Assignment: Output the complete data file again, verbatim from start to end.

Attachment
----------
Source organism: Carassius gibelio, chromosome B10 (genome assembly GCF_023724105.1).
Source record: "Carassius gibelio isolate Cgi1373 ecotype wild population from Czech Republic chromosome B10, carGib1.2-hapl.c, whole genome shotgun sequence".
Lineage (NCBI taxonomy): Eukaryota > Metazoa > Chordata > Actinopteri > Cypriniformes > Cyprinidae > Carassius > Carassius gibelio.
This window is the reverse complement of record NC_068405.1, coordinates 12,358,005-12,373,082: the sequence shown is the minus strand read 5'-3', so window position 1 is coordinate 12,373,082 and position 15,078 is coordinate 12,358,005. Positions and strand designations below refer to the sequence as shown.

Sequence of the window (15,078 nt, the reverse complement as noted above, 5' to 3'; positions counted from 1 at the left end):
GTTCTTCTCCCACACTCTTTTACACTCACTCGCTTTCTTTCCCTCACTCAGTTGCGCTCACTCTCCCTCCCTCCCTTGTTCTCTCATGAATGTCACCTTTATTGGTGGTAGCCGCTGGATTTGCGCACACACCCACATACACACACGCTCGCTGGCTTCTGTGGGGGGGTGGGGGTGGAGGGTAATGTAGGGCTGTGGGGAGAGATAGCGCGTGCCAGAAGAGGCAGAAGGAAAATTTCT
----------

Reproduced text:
Source organism: Carassius gibelio, chromosome B10 (genome assembly GCF_023724105.1).
Source record: "Carassius gibelio isolate Cgi1373 ecotype wild population from Czech Republic chromosome B10, carGib1.2-hapl.c, whole genome shotgun sequence".
Lineage (NCBI taxonomy): Eukaryota > Metazoa > Chordata > Actinopteri > Cypriniformes > Cyprinidae > Carassius > Carassius gibelio.
This window is the reverse complement of record NC_068405.1, coordinates 12,358,005-12,373,082: the sequence shown is the minus strand read 5'-3', so window position 1 is coordinate 12,373,082 and position 15,078 is coordinate 12,358,005. Positions and strand designations below refer to the sequence as shown.

Sequence of the window (15,078 nt, the reverse complement as noted above, 5' to 3'; positions counted from 1 at the left end):
GTTCTTCTCCCACACTCTTTTACACTCACTCGCTTTCTTTCCCTCACTCAGTTGCGCTCACTCTCCCTCCCTCCCTTGTTCTCTCATGAATGTCACCTTTATTGGTGGTAGCCGCTGGATTTGCGCACACACCCACATACACACACGCTCGCTGGCTTCTGTGGGGGGGTGGGGGTGGAGGGTAATGTAGGGCTGTGGGGAGAGATAGCGCGTGCCAGAAGAGGCAGAAGGAAAATTTCT